Getting injured is an inevitable part of taking part in sport. Some are unavoidable- a matter of bad luck from making the wrong movement or over- stretching while trying to make a play. Others are simple bumps and bruises that only cause discomfort for a short period of time and don’t really inhibit participation, while as we know there are the more serious musculo- skeletal injuries that require weeks or months of recovery.
A study of 2012 figures by Safe Kids Worldwide stated that 1.35 million children and teens in the US were sent to the Emergency Room due to sports related injuries (Safe Kids Worldwide, 2012). The injuries most commonly experienced by these youth athletes were sprains and strains, fractures, contusions and concussions. This number represented 1 in 5 of all 6-19 year olds who were estimated to have gone to the ER for an injury.
These numbers of course, don’t count the injuries that only require a visit to a specialist doctor instead of being rushed to the hospital for immediate care. Nor does it count the minor contusions and bruises that happen and cause discomfort but don’t have a lasting effect on the athlete’s ability to participate.
In terms of concussions, an injury which has been of great emphasis over the past few years because of the difficulties that it has been shown to cause, the numbers are stark. Another 2012 study showed that 12% of the ER visits were due to concussion, with nearly half of these being recorded in athletes between the ages of twelve and fifteen years old (USA Today, 2013). The effects of concussions on teenagers is especially important to note because research has shown that they take a longer time to recover from such an injury, and are at greater risk of experiencing another one of them.
In another surprising statistic, Safe Kids Worldwide found that 62% of injuries in organised sport took place in practice and not during competitive games. This statistic might have much to do with the fact that athletes generally do not approach warm up and stretching during practice sessions as rigorously as they do when getting ready to take part in games.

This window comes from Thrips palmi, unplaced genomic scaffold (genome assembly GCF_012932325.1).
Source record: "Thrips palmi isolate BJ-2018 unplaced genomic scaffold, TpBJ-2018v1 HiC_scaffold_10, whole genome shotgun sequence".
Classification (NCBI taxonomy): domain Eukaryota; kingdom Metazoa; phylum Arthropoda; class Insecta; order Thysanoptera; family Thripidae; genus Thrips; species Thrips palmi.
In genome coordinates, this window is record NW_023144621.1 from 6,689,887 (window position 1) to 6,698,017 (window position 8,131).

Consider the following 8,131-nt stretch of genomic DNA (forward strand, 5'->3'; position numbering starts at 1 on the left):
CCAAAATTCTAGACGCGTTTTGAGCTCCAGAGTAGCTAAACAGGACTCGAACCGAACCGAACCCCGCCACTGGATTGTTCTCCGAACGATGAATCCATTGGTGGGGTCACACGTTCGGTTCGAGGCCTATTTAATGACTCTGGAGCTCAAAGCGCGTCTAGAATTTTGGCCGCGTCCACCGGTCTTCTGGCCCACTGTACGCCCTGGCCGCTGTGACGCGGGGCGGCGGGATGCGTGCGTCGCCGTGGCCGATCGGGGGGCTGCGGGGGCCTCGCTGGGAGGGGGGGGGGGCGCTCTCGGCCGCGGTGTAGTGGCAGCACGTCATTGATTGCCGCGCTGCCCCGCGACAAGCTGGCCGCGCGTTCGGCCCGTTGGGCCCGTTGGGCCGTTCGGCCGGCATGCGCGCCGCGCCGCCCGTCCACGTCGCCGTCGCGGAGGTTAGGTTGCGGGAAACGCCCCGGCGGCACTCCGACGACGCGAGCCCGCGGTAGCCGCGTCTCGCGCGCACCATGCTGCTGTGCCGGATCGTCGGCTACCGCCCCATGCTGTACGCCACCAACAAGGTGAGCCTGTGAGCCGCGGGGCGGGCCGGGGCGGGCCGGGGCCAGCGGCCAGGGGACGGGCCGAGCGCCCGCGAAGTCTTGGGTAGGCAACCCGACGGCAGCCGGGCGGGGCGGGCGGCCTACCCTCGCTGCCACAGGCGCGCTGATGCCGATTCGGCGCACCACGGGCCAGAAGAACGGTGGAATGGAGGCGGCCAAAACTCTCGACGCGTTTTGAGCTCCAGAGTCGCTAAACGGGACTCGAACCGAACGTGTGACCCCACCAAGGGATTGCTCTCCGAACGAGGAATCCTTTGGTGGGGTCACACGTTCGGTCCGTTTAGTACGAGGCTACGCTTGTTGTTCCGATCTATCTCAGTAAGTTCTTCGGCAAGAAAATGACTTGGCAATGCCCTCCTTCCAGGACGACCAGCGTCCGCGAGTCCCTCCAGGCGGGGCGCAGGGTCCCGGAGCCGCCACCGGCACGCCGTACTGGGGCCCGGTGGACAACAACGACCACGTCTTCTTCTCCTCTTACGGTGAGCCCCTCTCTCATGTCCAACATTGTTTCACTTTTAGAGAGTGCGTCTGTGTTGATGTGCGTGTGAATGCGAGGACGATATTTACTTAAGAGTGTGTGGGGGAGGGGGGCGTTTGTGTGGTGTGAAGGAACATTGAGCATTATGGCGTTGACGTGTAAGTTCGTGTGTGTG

As mentioned in the post about early specialisation, teenage athletes who are stressing the same muscles, ligaments and tendons intensely all year around are at higher risk for injuries in these areas than the athletes who have specialised late or are playing multiple sports and engaging in cross training.
One study highlighted the increasing frequency of youth athletes experiencing anterior cruciate ligament (ACL) injuries, one of the most serious athletic injury which used to be occur almost exclusively at the collegiate and professional levels, not during the teenage years. One such figure presented to the American Academy of Paediatrics based on information from the Children’s Hospital of Philadelphia put the increase at 400% (ABC News, 2011). Some professionals have attributed this increase to children playing more intensely and at more competitive levels at an earlier age.
Because teenage bodies are growing with the musculoskeletal structure not yet fully matured, the effects of over- exerted muscles and growth plates can have important consequences in the future. Some studies have identified injuries caused by overwork as having an effect on the body’s natural growth. This is one of the reasons why the Long- Term Athlete Development (LTAD) model, which suggests delaying specialisation and the intense training that goes along with it until athletes reach their teenage years as opposed to the continuous stress of early specialisation, is well regarded in sports science circles.
Cross training, as has been mentioned before, can have an impact on injury frequency of athletes by varying the areas of mechanical stress and repetitive physical loading in the body.
Rest also plays an integral part in injury prevention, and it is for that reason that this has become an important area of focus for professional athletes. Getting adequate rest is especially important for youth athletes with growing bodies, as the body needs more time to recover. A well recovered body gets fatigued less easily, which is when athletes are more susceptible to muscle injuries.
Another aspect in reducing the frequency of injury is nutrition. It is vital that your body is provided with the right carbohydrates and fats to provide energy and prevent fatigue. Taking in the right proteins is also essential to aiding recovery. Taking in the right vitamins and minerals, for example calcium to build strong bones, is also an important part of the dietary needs which should be taken seriously.